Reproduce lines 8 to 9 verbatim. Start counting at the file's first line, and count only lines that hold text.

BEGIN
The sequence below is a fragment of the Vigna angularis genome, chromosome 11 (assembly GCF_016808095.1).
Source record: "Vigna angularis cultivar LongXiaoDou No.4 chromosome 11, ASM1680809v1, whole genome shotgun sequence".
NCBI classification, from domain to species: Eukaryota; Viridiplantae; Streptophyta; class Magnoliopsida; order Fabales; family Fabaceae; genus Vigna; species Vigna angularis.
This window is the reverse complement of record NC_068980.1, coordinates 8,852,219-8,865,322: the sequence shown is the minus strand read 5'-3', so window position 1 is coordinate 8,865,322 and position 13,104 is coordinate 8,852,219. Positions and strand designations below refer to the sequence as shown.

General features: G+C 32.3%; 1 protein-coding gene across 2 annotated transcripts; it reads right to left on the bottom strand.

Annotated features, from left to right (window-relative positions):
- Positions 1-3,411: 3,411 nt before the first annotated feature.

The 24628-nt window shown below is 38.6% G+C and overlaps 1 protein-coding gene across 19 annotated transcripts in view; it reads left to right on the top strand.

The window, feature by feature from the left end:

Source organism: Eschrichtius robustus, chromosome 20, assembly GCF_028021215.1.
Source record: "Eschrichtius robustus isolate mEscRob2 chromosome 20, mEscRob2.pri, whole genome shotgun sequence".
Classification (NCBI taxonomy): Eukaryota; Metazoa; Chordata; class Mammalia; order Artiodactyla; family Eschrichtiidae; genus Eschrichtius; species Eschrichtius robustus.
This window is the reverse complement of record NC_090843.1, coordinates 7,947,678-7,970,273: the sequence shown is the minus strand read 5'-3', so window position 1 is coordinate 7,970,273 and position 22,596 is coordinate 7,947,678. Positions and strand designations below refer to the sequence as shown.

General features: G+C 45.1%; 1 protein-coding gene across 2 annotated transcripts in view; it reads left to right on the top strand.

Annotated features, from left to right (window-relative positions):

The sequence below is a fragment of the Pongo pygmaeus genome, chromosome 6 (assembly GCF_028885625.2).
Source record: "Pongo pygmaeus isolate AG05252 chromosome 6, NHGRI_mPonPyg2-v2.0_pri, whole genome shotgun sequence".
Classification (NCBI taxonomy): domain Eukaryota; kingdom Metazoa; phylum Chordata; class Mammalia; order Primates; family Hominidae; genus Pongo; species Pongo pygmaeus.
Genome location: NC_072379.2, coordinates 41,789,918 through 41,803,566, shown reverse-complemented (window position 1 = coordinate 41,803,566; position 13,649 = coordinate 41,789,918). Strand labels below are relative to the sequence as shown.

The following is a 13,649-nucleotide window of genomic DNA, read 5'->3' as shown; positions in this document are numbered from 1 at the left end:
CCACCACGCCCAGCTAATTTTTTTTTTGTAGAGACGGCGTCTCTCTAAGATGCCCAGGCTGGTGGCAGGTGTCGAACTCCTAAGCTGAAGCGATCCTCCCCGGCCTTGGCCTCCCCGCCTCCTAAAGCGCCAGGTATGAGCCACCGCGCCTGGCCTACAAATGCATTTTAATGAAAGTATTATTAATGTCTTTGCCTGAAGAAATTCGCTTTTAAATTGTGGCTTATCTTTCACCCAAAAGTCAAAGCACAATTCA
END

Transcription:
The 24628-nt window shown below is 38.6% G+C and overlaps 1 protein-coding gene across 19 annotated transcripts in view; it reads left to right on the top strand.

The window, feature by feature from the left end: